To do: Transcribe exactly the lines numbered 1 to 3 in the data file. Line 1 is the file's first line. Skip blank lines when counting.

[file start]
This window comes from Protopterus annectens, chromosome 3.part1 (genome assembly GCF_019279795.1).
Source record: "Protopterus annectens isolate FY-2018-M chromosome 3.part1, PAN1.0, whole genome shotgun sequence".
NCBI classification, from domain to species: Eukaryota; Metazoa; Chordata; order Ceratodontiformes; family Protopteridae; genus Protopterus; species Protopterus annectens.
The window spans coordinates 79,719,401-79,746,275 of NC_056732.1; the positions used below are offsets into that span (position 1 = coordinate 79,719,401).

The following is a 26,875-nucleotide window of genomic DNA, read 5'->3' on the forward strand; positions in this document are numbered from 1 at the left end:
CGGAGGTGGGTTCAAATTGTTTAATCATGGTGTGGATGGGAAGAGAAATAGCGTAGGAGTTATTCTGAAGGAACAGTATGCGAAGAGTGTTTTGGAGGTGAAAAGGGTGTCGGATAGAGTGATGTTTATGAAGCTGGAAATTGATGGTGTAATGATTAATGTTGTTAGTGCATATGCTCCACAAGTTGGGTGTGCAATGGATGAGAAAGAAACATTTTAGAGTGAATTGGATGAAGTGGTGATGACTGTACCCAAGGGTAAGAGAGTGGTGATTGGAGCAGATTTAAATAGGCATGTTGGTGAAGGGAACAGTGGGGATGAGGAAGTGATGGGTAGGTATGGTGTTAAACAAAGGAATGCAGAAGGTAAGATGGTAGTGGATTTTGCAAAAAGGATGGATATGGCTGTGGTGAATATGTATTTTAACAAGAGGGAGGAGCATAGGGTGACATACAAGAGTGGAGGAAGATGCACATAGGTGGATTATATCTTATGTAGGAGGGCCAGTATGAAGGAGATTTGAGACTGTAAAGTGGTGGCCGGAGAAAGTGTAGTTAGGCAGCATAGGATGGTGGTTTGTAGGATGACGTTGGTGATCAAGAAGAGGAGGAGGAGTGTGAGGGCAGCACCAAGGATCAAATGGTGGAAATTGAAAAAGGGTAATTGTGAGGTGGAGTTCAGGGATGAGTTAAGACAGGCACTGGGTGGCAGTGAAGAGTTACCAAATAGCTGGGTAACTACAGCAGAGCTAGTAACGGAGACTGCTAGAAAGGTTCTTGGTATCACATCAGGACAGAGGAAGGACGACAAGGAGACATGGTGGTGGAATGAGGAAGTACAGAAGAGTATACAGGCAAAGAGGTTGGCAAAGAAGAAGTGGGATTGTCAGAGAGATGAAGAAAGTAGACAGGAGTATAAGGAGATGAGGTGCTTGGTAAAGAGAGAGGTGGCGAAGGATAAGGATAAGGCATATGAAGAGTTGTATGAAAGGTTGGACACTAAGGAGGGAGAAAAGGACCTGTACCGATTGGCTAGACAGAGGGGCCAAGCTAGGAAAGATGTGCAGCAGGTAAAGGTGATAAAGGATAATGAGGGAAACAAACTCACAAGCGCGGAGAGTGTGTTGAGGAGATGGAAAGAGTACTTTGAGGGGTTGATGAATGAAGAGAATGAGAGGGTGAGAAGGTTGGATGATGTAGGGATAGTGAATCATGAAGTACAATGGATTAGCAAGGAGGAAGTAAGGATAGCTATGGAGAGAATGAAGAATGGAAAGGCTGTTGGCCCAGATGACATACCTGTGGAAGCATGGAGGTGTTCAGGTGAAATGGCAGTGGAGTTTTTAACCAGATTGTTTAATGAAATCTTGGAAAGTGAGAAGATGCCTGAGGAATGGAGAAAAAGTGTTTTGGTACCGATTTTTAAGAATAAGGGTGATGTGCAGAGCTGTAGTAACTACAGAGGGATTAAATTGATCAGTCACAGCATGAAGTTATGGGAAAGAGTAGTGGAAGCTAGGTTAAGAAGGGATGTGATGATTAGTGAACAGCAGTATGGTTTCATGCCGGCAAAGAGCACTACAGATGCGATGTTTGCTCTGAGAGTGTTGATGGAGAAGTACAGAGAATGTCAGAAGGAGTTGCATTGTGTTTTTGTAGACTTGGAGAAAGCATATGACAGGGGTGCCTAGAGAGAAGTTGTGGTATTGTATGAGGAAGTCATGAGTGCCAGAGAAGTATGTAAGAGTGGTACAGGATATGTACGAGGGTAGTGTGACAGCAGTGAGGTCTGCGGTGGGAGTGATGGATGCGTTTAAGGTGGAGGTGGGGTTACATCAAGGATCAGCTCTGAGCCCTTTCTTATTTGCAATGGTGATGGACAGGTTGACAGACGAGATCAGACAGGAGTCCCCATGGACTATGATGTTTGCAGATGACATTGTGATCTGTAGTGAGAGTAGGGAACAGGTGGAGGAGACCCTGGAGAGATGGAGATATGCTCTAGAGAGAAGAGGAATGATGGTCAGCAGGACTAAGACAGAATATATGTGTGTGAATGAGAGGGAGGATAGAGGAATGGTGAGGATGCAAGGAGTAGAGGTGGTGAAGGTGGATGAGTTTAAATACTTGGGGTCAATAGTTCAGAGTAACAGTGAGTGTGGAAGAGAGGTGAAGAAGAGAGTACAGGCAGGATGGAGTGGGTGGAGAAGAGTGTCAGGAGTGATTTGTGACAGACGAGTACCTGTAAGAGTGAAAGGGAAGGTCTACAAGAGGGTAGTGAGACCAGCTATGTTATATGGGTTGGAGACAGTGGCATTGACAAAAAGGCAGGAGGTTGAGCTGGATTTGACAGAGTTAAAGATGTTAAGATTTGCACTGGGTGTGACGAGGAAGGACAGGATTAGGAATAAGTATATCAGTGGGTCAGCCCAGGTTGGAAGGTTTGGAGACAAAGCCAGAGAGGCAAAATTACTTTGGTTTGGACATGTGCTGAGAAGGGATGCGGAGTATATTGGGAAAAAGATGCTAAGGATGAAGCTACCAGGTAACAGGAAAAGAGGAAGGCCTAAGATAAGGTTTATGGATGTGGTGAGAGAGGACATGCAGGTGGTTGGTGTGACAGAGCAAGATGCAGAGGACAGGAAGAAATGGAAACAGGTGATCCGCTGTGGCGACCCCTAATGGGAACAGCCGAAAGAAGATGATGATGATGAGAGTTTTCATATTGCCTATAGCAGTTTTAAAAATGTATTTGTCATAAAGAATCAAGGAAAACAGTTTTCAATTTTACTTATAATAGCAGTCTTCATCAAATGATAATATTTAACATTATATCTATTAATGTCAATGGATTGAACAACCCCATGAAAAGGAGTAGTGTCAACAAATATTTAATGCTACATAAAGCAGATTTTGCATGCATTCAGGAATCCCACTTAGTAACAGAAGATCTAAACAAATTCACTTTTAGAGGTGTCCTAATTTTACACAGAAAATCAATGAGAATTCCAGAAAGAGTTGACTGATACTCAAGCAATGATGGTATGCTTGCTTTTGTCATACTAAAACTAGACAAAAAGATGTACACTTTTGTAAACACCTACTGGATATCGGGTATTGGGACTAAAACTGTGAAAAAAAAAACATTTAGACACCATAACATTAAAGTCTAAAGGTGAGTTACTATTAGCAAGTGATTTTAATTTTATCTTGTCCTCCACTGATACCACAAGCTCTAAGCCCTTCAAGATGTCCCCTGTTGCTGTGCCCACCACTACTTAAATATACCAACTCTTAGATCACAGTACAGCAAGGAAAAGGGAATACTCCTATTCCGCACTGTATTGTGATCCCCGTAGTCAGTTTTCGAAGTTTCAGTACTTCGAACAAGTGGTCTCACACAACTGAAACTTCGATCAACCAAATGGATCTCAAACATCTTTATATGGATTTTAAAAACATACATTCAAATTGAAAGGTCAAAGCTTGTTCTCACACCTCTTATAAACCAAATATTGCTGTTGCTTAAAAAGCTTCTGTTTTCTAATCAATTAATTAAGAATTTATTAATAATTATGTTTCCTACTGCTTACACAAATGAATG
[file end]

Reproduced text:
This window comes from Protopterus annectens, chromosome 3.part1 (genome assembly GCF_019279795.1).
Source record: "Protopterus annectens isolate FY-2018-M chromosome 3.part1, PAN1.0, whole genome shotgun sequence".
NCBI classification, from domain to species: Eukaryota; Metazoa; Chordata; order Ceratodontiformes; family Protopteridae; genus Protopterus; species Protopterus annectens.